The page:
Now that Allied troops have begun pulling out of Iraq, those in charge of stimulating investment in the region are hoping for an influx of new Western invaders brandishing credit cards instead of rifles.
Using the slogan ‘tourism not terrorism’, the government is opening tourism bureaus in several countries and sending delegates abroad to find out how they can make the most of natural assets such as the land of Babylon and the Garden of Eden. Elsewhere, bodies such as the Iraq Investment and Reconstruction Task Force and the Investment Commission have been busily attracting new backers for the region’s ambitious tourism project.
A US investment company laid the foundation stone for the luxury Baghdad Two Rivers hotel in July 2008 while a five-star Rotana Hotel will open in Erbil later in 2009. Airlines have gradually started adding Iraq back to their rosters and in April 2009 Bmi announced that it would be the first British carrier to resume commercial flights to the country in 2010. But after decades of bombing and under-investment, will the airports be ready to welcome them?
Saddam International Airport was closed to commercial flights in 1991 after the UN imposed restrictions on Iraq following their invasion of Kuwait. Once the dictator was overthrown the airport, which had suffered from decades of neglect, years of war and weeks of looting, was rebuilt thanks to a $17.5m cash injection from USAid and reopened in July 2003 as Baghdad International.
After starting with a trickle of passengers using Iraqi Airlines, the airport is experiencing much more traffic now that the likes of Middle East, Royal Jordanian and Turkish Airlines have started running regular flights through the facility. But could it cope with a big upturn in passenger numbers?
“Absolutely,” says Captain Sabeeh al Sheibany, GA of Iraq’s civil aviation authority. “Baghdad International is the main airport for foreign visitors into Iraq. The airport is currently operating to a capacity of five million passengers a year and when the final terminal is complete, a situation which is very close, we will be able to cope with up to seven-and-a-half million people a year.”
When Iraqi Prime Minister Nuri al-Maliki inaugurated a new airport in Najaf in the summer of 2008 he called it a “historic moment which goes beyond the mere opening [of] an airport; it is a message that the process of building new Iraq has been kicked off”.
Not only does the new airport have a symbolic significance, it is also hoped that it will spearhead a jump in religious tourism. Around nine million pilgrims visit the shrine of Imam Ali, the son-in-law of the Prophet Mohammad, in the city and other holy sites nearby each year, and planners hope the airport will increase visitor numbers by 10% annually.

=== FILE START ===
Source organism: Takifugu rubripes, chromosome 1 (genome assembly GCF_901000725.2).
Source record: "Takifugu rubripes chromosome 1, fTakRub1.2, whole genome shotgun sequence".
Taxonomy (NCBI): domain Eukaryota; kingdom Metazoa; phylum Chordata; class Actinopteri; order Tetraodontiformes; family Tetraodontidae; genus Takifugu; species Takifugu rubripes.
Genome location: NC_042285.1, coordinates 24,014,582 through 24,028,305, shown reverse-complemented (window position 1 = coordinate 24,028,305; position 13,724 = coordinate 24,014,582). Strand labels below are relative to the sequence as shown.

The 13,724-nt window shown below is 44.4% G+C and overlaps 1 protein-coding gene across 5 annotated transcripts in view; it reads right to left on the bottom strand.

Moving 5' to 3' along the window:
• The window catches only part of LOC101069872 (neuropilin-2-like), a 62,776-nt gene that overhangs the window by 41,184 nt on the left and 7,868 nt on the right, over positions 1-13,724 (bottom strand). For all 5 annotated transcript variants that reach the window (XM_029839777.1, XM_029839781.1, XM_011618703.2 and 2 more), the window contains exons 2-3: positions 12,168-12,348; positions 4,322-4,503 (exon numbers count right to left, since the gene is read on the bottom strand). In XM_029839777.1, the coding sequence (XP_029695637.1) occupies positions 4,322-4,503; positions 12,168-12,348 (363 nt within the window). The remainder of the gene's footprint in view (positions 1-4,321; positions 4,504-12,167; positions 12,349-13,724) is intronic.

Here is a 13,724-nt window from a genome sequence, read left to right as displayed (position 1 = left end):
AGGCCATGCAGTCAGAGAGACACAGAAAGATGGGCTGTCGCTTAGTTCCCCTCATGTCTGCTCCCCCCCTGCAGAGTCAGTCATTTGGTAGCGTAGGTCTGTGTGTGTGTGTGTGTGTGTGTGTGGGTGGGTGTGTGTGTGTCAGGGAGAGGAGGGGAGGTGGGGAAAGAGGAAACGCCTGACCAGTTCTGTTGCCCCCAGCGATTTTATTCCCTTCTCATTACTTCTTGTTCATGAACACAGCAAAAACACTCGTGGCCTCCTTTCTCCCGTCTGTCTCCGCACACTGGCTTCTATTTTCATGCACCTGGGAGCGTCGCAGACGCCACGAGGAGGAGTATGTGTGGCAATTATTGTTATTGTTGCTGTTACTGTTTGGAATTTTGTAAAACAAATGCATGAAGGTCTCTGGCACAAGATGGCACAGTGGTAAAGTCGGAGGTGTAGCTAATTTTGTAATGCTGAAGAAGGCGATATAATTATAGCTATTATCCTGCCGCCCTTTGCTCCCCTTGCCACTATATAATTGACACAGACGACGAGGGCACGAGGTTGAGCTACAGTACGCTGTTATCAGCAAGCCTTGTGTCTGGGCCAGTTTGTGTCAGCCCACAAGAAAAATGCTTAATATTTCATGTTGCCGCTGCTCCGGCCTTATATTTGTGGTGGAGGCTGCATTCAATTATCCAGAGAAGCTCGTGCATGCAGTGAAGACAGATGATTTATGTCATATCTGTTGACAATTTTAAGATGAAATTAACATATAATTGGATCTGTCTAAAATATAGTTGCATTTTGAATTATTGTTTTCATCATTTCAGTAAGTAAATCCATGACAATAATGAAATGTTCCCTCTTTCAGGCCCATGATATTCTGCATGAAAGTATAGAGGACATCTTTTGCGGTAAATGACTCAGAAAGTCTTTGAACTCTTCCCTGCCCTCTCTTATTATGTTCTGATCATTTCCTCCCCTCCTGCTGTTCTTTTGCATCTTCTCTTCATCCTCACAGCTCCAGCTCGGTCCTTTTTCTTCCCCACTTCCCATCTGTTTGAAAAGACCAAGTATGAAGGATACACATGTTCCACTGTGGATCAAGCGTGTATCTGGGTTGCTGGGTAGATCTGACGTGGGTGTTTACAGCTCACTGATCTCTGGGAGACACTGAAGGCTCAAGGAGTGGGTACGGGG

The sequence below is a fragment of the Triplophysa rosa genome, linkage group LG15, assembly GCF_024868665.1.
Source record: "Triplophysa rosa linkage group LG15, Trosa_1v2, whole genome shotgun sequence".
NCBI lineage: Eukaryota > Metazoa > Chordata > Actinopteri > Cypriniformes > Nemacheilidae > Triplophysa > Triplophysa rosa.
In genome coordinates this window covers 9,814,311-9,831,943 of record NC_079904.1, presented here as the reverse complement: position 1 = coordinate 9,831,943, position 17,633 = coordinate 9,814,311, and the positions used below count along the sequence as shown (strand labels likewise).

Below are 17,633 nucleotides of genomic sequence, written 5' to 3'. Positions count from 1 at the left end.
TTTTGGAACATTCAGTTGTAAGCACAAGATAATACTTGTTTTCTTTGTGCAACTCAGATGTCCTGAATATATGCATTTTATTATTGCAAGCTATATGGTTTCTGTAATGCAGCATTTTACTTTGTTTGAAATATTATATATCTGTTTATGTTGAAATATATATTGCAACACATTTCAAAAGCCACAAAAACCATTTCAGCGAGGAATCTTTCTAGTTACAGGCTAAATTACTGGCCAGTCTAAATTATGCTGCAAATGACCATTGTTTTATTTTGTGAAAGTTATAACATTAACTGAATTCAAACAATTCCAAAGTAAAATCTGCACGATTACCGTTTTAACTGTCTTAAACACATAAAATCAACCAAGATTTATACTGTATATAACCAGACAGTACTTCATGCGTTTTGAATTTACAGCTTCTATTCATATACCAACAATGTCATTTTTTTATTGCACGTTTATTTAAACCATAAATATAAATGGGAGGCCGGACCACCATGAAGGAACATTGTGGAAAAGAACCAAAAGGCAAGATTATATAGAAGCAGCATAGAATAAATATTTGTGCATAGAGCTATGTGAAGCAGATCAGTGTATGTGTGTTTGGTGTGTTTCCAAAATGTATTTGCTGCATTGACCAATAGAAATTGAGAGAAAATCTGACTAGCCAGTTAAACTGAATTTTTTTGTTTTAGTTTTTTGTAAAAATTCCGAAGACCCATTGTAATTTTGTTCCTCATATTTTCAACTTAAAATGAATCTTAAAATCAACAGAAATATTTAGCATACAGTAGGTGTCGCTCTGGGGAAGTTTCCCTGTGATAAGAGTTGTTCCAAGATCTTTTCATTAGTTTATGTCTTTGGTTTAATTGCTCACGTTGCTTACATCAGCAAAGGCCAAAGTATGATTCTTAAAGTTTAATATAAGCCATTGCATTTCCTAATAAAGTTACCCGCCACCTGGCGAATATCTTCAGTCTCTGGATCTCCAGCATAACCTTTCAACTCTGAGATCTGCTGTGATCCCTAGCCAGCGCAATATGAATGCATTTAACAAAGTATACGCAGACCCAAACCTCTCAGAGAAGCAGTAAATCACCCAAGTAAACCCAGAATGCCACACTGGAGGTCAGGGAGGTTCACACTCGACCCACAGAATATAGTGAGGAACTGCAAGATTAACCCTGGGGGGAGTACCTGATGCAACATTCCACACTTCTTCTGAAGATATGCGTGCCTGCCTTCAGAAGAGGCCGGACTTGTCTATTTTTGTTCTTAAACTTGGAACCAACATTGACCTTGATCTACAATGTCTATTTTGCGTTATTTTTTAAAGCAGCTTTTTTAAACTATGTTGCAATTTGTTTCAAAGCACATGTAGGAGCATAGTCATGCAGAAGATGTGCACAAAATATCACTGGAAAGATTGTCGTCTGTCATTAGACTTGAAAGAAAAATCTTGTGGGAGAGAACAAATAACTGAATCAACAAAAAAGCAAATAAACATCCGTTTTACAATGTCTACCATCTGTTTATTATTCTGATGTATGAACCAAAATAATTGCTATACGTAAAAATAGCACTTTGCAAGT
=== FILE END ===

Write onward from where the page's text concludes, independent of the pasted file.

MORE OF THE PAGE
“The new airport at Najaf is an important boost for religious tourism in the area,” says Captain al Sheibany. “There are many holy sites and once the final two phases are complete, two million people will be able to use the airport to access them.
“A new airport has also been planned between Najaf and Karbala. When it is completed in 2014, the Al Furat Al-Awsat airport will allow another 15 million people access to the region each year.”
On 4 June 2005 a goat was slaughtered on the tarmac of Basra International Airport to celebrate the arrival of the first proper domestic passenger flight since the 1991 sanctions.
The airport was heavily damaged during the Gulf Wars but, thanks to a $25m grant from USAid, a spacious modern terminal has been built and staff and infrastructure invested in. It now handles up to seven passenger and cargo flights a day and most importantly, is the focal point of plans to rebuild the oil-rich Basra province.
“The airport is already welcoming international traffic and will play a significant role in the rebuilding of the region,” says Captain al Sheibany. “Many foreigners will work in the oil industry in the Basra province and they, along with tons of equipment, will be shipped through the airport before beginning work in the oil fields.”
In a nation desperate to be reborn following years of war, airports are vital in terms of providing jobs, boosting tourism and helping stimulate growth in the oil industry. Now, thanks to a combination of grants and private investment, Iraq’s airports are in better shape than they have been for decades.
However, despite the withdrawal of troops and decrease in fatality rates, a spectre of danger still hangs over Iraq. Violence from insurgents is still common and no-one can predict how stable the region will be once allied troops are withdrawn completely.
Will those security fears, coupled with falling oil prices, threaten the rehabilitation of Iraq’s airports? Or will nothing get in the way of the country’s great white hope for a better future?
“There are no security issues threatening the rehabilitation of Iraq’s airports,” says Captain al Sheibany. “We are insulated to some extent from the falling oil price by moving towards privatisation and attracting outside investment into our aviation fields. There is huge potential for air transportation in Iraq. We are expecting the capacity next year to be three times what it is today and, in the long term, we are putting the infrastructure in place to help the country become a tourist hotspot.”